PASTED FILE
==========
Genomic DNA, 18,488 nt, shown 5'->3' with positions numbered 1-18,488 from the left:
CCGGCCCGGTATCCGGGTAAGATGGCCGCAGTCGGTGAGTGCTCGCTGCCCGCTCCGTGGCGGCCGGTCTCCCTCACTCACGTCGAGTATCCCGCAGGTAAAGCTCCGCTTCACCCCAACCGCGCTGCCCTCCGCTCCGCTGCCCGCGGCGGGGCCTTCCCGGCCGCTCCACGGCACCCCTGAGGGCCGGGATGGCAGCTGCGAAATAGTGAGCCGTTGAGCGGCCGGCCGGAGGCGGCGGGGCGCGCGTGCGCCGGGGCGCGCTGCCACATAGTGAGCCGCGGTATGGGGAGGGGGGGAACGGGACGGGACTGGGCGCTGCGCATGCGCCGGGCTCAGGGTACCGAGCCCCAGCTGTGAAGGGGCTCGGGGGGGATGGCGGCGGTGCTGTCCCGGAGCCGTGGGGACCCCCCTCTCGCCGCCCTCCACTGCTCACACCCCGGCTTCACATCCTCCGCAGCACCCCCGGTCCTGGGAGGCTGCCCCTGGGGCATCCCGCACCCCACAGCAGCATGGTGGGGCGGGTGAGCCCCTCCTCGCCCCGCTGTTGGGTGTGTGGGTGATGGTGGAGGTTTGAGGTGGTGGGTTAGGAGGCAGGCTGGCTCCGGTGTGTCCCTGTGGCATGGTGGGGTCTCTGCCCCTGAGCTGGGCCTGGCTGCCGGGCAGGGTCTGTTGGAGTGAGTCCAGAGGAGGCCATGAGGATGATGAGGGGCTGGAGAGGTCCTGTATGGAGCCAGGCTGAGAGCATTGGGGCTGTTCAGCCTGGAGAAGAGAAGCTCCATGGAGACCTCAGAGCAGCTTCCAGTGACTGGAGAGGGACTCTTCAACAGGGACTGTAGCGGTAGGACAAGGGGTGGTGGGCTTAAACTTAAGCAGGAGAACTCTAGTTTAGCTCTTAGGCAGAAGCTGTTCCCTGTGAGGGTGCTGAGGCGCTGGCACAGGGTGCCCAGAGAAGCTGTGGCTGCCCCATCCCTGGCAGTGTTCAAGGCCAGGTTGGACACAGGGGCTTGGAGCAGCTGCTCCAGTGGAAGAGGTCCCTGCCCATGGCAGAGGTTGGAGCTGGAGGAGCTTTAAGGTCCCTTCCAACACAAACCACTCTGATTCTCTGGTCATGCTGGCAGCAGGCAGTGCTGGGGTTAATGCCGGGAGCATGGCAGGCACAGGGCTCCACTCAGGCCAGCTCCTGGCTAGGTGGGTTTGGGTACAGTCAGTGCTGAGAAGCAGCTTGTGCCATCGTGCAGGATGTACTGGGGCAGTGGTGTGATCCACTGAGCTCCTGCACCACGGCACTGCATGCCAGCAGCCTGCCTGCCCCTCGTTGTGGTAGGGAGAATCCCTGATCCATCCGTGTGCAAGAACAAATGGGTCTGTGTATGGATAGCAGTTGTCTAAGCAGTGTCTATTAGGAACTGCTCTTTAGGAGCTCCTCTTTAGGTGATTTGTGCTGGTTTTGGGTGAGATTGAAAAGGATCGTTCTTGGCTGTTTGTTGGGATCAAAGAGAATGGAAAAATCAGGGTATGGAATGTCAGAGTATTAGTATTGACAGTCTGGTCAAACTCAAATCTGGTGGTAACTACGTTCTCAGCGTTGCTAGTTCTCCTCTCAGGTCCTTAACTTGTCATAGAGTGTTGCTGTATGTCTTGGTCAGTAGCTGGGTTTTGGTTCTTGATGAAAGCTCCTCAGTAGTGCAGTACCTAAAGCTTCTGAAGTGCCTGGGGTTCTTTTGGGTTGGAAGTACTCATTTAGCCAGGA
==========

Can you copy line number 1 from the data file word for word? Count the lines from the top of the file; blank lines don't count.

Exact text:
Genomic DNA, 18,488 nt, shown 5'->3' with positions numbered 1-18,488 from the left: